I have found power line products flaky. We tried them in our Lockwood as its hard to wire. What about replacing the skirting boards and running cable through them, that is what we have done.

 

 

How long ago was that ? 

 

This is a nice home with lots of "concrete" walls and hardwood floors, lots of glass.

 

 


MikeB4
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  #1572294 15-Jun-2016 12:17
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networkn:

 

MikeB4:

 

I have found power line products flaky. We tried them in our Lockwood as its hard to wire. What about replacing the skirting boards and running cable through them, that is what we have done.

 

 

How long ago was that ? 

 

This is a nice home with lots of "concrete" walls and hardwood floors, lots of glass.

 

 

 

 

 

 

in the process of doing it. When finished the new skirting externally look no different to the old ones. 


t0ny
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  #1572295 15-Jun-2016 12:19
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i found the powerline stuff stable but performance varies a lot. My recent deployment ranged from speeds from 10mbps to 30mbps. This is on a brand new house.


wasabi2k
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  #1572299 15-Jun-2016 12:23
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Yep - it is 100% a suck it and see. I get 30-40Mbps through my 1980's house wiring.

 

Some people cannot get them to connect at all.

 

Some people love them.


 
 
 
 


1101
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  #1572304 15-Jun-2016 12:26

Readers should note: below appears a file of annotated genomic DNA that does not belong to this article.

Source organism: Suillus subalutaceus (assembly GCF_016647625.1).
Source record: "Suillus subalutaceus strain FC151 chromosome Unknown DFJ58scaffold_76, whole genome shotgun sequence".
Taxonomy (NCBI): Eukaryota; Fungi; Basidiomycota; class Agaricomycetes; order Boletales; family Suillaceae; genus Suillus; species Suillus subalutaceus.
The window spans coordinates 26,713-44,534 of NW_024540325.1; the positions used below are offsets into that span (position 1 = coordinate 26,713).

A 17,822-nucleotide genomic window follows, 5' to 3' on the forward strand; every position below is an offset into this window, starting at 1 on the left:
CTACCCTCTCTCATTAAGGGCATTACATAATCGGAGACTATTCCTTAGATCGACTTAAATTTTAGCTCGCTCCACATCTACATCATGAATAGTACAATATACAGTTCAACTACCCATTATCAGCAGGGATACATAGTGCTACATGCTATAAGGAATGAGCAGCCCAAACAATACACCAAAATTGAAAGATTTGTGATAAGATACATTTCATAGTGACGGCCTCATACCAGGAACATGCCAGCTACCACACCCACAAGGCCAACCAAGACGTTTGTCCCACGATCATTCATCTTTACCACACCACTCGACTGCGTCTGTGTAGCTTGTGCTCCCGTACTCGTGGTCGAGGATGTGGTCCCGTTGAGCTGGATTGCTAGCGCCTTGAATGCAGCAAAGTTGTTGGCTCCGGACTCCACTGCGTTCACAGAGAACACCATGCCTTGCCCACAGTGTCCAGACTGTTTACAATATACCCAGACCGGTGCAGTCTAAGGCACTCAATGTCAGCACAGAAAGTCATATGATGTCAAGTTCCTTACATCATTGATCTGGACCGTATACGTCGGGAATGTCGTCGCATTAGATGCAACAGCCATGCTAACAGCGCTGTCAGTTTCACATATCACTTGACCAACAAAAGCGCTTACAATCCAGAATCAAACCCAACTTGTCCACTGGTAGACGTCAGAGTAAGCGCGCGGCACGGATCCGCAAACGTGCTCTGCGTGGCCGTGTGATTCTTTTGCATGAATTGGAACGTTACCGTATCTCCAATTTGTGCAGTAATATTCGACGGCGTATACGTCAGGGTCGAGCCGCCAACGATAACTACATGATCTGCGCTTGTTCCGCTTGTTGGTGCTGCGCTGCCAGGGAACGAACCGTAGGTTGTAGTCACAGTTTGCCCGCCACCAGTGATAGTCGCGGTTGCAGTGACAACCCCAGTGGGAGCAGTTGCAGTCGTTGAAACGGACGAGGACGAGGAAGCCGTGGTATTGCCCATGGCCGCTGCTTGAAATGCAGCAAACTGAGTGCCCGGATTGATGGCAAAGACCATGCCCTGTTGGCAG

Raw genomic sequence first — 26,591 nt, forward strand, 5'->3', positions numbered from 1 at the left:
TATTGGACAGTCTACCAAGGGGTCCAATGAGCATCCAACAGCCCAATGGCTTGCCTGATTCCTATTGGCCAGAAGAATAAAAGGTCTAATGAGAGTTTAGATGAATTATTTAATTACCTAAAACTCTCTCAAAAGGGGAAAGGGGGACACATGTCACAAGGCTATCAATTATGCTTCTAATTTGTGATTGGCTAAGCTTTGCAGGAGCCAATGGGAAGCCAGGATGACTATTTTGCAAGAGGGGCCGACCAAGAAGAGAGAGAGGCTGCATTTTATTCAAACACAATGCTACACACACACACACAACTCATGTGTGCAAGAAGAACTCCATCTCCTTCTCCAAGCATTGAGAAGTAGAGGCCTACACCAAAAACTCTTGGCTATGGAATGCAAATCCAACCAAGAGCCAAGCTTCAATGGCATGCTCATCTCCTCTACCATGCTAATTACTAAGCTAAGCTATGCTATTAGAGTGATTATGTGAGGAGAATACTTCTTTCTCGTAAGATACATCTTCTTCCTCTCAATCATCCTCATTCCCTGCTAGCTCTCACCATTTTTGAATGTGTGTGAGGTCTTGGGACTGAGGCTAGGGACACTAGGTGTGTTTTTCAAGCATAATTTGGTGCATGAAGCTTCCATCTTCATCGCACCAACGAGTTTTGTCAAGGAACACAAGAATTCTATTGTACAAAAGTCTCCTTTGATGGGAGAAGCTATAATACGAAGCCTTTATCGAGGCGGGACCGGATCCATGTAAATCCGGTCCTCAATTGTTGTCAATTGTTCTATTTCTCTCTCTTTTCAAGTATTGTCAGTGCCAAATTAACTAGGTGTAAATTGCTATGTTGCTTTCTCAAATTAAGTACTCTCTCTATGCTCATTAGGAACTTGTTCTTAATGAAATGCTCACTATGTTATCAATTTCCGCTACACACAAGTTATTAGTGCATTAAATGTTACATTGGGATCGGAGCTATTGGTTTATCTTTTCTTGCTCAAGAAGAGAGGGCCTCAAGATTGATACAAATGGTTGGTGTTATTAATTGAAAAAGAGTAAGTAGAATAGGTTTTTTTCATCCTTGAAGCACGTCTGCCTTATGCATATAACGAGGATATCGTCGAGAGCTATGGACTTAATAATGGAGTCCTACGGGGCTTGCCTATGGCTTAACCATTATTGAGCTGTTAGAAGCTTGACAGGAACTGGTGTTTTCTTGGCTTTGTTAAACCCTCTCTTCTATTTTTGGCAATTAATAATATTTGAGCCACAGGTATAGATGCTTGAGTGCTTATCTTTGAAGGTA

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Powerline are very much a suck it & see sort of thing, unfortunately.
If it doesnt work reliably on a site then you get stuck with the kit . Just the way it is.
Its also subject to mains noise and bad mains wiring, & Ive seen the sync/connect speed between devices going up & down .

 

The last home I did , one rooms powerline just wasnt reliable enough (mains wiring issue) and dropped out after I left the site
so had to go back & move it to another room, leaving that room with poor wifi (and that person was the one who complained the most)

I now allways emphasis that its a 'best effort only' sort of tech when installing.

 

Powerline is improving, the recent devices seem much more reliable than those I sold 3 years ago.
But ,The support/setup instructions  can be all too vague unless you want the defaults . Just awefull.
The remote device used different setup software than the main unit , really confusing as not stated at all in the instructions ,the remote devices config app was hard to find


MadEngineer
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  #1572308 15-Jun-2016 12:30
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another trick for these situations is to lift up the edge of the carpet and run it in the little gap there

Lias